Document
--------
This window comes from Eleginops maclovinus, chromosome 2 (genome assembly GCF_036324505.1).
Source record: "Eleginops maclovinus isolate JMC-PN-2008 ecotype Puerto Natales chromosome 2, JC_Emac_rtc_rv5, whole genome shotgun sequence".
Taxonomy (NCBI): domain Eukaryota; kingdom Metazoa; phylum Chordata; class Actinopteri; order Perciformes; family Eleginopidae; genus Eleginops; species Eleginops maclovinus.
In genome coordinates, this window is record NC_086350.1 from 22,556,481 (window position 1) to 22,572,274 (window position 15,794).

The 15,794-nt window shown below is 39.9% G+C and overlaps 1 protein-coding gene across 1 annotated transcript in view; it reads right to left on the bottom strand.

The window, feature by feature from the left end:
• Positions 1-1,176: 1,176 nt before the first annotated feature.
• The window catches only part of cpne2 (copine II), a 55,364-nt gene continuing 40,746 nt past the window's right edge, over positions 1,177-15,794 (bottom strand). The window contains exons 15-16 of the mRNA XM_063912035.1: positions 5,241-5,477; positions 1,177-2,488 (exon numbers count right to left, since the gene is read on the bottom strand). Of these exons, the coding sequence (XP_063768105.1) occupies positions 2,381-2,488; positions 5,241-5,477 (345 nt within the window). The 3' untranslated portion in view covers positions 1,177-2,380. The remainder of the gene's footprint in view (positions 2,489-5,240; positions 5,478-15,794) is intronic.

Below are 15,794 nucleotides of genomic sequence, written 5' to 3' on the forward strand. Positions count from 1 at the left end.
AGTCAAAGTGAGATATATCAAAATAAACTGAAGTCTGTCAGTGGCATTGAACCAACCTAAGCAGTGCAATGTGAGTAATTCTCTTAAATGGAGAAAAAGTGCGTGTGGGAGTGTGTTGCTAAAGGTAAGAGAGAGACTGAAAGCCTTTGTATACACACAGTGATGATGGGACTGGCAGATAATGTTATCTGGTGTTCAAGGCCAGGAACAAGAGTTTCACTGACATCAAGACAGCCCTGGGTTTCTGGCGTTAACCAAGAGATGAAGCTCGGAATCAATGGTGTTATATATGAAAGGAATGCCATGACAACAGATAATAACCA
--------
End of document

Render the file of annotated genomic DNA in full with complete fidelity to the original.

This window comes from Eleginops maclovinus, chromosome 2 (genome assembly GCF_036324505.1).
Source record: "Eleginops maclovinus isolate JMC-PN-2008 ecotype Puerto Natales chromosome 2, JC_Emac_rtc_rv5, whole genome shotgun sequence".
Taxonomy (NCBI): domain Eukaryota; kingdom Metazoa; phylum Chordata; class Actinopteri; order Perciformes; family Eleginopidae; genus Eleginops; species Eleginops maclovinus.
In genome coordinates, this window is record NC_086350.1 from 22,556,481 (window position 1) to 22,572,274 (window position 15,794).

The 15,794-nt window shown below is 39.9% G+C and overlaps 1 protein-coding gene across 1 annotated transcript in view; it reads right to left on the bottom strand.

The window, feature by feature from the left end:
• Positions 1-1,176: 1,176 nt before the first annotated feature.
• The window catches only part of cpne2 (copine II), a 55,364-nt gene continuing 40,746 nt past the window's right edge, over positions 1,177-15,794 (bottom strand). The window contains exons 15-16 of the mRNA XM_063912035.1: positions 5,241-5,477; positions 1,177-2,488 (exon numbers count right to left, since the gene is read on the bottom strand). Of these exons, the coding sequence (XP_063768105.1) occupies positions 2,381-2,488; positions 5,241-5,477 (345 nt within the window). The 3' untranslated portion in view covers positions 1,177-2,380. The remainder of the gene's footprint in view (positions 2,489-5,240; positions 5,478-15,794) is intronic.

Below are 15,794 nucleotides of genomic sequence, written 5' to 3' on the forward strand. Positions count from 1 at the left end.
AGTCAAAGTGAGATATATCAAAATAAACTGAAGTCTGTCAGTGGCATTGAACCAACCTAAGCAGTGCAATGTGAGTAATTCTCTTAAATGGAGAAAAAGTGCGTGTGGGAGTGTGTTGCTAAAGGTAAGAGAGAGACTGAAAGCCTTTGTATACACACAGTGATGATGGGACTGGCAGATAATGTTATCTGGTGTTCAAGGCCAGGAACAAGAGTTTCACTGACATCAAGACAGCCCTGGGTTTCTGGCGTTAACCAAGAGATGAAGCTCGGAATCAATGGTGTTATATATGAAAGGAATGCCATGACAACAGATAATAACCA